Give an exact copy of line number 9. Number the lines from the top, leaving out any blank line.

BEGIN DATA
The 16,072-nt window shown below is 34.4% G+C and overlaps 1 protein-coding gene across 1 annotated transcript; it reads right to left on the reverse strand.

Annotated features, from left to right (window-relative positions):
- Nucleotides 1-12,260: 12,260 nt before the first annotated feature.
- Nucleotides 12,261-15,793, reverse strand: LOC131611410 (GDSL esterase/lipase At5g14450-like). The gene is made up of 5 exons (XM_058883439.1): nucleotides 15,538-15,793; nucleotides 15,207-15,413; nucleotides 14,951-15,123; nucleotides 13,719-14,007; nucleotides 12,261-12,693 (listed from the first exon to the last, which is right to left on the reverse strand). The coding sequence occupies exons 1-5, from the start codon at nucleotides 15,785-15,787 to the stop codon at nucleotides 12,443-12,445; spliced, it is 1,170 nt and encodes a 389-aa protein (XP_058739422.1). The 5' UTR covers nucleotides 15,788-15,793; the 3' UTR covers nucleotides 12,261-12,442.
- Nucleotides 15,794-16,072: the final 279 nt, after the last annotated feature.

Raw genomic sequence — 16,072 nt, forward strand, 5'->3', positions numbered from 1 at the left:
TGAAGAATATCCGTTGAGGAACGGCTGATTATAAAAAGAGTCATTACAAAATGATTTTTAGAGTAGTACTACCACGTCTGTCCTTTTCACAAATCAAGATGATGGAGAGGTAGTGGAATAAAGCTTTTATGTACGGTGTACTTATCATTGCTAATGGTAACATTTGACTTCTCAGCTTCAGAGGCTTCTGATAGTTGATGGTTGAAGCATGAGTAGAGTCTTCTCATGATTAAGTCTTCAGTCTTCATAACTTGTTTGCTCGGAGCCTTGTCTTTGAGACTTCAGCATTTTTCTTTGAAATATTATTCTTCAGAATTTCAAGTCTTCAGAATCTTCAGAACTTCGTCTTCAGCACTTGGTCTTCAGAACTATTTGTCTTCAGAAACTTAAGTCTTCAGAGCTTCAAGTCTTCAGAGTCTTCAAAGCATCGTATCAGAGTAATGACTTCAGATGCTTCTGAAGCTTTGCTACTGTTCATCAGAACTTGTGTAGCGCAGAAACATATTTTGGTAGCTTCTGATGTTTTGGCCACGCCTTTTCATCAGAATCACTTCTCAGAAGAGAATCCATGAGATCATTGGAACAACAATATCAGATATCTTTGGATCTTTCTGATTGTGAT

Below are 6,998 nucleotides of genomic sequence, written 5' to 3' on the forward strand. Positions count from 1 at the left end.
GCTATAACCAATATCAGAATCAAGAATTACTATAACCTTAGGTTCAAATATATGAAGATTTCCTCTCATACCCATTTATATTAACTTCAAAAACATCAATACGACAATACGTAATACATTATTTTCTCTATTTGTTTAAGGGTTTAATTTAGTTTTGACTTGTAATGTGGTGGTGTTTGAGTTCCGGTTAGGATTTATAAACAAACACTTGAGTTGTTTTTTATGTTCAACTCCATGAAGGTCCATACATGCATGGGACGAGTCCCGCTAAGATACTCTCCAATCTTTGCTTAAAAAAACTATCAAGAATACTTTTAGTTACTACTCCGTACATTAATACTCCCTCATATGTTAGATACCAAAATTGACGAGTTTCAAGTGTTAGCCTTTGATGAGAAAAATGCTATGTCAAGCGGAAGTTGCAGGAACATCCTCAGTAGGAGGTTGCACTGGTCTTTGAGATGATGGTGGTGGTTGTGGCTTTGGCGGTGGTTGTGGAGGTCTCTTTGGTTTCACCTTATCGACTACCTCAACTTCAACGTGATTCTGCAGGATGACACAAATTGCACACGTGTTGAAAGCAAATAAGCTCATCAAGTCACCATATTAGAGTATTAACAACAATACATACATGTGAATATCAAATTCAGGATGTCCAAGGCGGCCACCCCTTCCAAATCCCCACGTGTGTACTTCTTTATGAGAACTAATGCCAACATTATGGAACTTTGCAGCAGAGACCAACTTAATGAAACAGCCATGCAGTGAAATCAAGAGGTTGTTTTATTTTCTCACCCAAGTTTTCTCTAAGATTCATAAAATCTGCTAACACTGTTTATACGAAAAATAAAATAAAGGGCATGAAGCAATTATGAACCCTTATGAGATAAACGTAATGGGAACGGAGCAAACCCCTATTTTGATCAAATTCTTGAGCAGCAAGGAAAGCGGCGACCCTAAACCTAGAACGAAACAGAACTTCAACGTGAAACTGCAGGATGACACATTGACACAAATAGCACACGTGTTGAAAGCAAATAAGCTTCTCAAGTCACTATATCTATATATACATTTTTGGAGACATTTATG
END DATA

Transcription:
GCTATAACCAATATCAGAATCAAGAATTACTATAACCTTAGGTTCAAATATATGAAGATTTCCTCTCATACCCATTTATATTAACTTCAAAAACATCAATACGACAATACGTAATACATTATTTTCTCTATTTGTTTAAGGGTTTAATTTAGTTTTGACTTGTAATGTGGTGGTGTTTGAGTTCCGGTTAGGATTTATAAACAAACACTTGAGTTGTTTTTTATGTTCAACTCCATGAAGGTCCATACATGCATGGGACGAGTCCCGCTAAGATACTCTCCAATCTTTGCTTAAAAAAACTATCAAGAATACTTTTAGTTACTACTCCGTACATTAATACTCCCTCATATGTTAGATACCAAAATTGACGAGTTTCAAGTGTTAGCCTTTGATGAGAAAAATGCTATGTCAAGCGGAAGTTGCAGGAACATCCTCAGTAGGAGGTTGCACTGGTCTTTGAGATGATGGTGGTGGTTGTGGCTTTGGCGGTGGTTGTGGAGGTCTCTTTGGTTTCACCTTATCGACTACCTCAACTTCAACGTGATTCTGCAGGATGACACAAATTGCACACGTGTTGAAAGCAAATAAGCTCATCAAGTCACCATATTAGAGTATTAACAACAATACATACATGTGAATATCAAATTCAGGATGTCCAAGGCGGCCACCCCTTCCAAATCCCCACGTGTGTACTTCTTTATGAGAACTAATGCCAACATTATGGAACTTTGCAGCAGAGACCAACTTAATGAAACAGCCATGCAGTGAAATCAAGAGGTTGTTTTATTTTCTCACCCAAGTTTTCTCTAAGATTCATAAAATCTGCTAACACTGTTTATACGAAAAATAAAATAAAGGGCATGAAGCAATTATGAACCCTTATGAGATAAACGTAATGGGAACGGAGCAAACCCCTATTTTGATCAAATTCTTGAGCAGCAAGGAAAGCGGCGACCCTAAACCTAGAACGAAACAGAACTTCAACGTGAAACTGCAGGATGACACATTGACACAAATAGCACACGTGTTGAAAGCAAATAAGCTTCTCAAGTCACTATATCTATATATACATTTTTGGAGACATTTATG